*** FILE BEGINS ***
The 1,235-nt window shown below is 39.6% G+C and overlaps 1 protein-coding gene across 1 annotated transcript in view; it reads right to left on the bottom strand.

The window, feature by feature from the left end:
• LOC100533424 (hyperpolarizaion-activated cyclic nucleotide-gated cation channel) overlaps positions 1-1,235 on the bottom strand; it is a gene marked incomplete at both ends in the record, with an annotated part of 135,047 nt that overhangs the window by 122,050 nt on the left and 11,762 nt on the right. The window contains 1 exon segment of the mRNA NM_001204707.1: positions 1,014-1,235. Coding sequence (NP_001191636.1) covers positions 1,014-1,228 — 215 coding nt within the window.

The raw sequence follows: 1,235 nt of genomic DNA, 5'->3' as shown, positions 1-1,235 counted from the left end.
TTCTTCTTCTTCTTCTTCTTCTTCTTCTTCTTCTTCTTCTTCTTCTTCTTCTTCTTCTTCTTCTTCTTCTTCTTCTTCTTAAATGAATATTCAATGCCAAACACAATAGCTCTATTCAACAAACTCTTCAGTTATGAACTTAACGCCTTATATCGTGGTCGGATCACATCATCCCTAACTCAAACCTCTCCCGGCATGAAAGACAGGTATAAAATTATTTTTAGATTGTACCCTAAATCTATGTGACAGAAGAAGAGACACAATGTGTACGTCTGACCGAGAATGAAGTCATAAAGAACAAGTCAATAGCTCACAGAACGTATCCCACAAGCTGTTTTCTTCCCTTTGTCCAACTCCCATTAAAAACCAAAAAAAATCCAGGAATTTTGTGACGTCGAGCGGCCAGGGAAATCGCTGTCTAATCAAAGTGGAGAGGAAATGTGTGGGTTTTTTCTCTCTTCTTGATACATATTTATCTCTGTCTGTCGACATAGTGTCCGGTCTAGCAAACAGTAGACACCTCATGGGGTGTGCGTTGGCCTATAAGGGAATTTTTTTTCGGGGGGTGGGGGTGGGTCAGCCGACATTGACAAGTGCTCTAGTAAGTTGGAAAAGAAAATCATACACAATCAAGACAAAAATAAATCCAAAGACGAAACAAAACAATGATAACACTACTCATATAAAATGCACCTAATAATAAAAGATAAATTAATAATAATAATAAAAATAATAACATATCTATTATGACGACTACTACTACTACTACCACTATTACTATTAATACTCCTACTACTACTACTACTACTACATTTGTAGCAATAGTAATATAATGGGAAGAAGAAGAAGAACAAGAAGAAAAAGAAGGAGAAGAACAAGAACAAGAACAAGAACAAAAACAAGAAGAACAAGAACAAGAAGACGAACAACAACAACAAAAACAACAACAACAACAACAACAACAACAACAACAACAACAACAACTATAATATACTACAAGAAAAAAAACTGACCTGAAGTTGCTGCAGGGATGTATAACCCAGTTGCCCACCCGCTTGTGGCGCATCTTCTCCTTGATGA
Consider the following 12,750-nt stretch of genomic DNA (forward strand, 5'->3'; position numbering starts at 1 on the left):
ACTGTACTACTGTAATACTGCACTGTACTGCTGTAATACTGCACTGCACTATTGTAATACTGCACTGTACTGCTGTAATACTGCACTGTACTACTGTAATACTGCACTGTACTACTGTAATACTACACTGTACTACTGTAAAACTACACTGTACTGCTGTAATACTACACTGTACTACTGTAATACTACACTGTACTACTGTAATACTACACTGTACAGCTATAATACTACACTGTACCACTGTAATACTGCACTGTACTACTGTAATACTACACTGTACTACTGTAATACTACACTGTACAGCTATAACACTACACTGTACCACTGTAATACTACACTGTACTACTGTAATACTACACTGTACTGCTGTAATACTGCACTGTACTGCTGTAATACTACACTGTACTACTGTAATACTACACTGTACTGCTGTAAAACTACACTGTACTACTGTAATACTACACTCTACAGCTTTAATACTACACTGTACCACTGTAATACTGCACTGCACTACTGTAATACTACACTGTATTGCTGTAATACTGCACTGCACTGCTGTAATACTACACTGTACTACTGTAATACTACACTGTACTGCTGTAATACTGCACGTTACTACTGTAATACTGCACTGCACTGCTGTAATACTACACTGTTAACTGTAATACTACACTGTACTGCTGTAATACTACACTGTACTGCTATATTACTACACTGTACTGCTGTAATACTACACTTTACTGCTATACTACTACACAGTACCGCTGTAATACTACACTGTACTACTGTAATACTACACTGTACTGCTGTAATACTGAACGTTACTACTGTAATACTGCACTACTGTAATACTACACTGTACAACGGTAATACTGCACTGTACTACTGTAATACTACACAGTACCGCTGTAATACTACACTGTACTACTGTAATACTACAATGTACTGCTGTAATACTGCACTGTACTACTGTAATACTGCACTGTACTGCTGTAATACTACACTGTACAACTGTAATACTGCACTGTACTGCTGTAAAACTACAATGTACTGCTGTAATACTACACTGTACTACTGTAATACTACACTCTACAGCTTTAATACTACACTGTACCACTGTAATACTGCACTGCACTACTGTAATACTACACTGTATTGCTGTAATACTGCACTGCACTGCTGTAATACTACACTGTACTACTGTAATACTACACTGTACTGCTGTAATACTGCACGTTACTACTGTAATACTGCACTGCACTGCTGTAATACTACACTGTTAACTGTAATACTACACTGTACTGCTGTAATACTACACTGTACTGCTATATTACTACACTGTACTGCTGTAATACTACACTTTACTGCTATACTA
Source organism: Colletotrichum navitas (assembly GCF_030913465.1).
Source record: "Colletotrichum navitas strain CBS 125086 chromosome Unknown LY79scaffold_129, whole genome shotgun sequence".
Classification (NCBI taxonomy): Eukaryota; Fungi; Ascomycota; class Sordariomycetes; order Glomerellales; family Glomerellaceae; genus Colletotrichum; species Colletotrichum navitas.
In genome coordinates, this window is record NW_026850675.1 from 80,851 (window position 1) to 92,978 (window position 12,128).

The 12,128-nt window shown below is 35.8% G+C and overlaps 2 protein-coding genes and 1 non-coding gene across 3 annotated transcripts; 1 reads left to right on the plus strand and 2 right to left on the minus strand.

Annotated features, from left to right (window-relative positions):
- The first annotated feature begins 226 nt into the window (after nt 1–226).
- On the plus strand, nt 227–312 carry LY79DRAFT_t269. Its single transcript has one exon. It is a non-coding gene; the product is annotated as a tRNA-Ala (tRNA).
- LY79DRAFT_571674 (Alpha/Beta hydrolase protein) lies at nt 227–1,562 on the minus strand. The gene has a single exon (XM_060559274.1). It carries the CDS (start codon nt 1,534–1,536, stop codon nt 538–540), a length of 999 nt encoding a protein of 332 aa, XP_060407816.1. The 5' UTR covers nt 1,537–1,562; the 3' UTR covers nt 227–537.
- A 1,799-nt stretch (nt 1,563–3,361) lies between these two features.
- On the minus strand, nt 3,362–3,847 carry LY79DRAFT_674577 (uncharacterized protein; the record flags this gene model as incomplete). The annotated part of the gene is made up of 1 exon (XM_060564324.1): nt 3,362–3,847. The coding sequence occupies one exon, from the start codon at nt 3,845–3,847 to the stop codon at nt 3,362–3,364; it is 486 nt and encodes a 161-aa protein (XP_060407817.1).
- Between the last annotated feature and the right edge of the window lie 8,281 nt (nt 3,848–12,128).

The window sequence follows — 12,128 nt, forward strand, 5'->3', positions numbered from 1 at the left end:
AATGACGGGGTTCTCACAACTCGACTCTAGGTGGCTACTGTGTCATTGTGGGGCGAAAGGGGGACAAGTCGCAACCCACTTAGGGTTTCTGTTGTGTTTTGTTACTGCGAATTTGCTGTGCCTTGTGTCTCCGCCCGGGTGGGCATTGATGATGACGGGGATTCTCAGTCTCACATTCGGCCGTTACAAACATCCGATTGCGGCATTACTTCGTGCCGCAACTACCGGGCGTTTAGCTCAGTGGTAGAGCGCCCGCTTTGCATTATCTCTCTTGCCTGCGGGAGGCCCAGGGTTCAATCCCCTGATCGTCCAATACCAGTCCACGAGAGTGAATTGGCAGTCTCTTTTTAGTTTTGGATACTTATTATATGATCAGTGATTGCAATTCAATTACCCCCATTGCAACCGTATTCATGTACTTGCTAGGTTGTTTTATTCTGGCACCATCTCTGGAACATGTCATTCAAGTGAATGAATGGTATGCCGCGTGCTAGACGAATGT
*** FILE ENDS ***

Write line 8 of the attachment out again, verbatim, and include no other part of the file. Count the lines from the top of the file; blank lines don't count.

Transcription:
Source organism: Colletotrichum navitas (assembly GCF_030913465.1).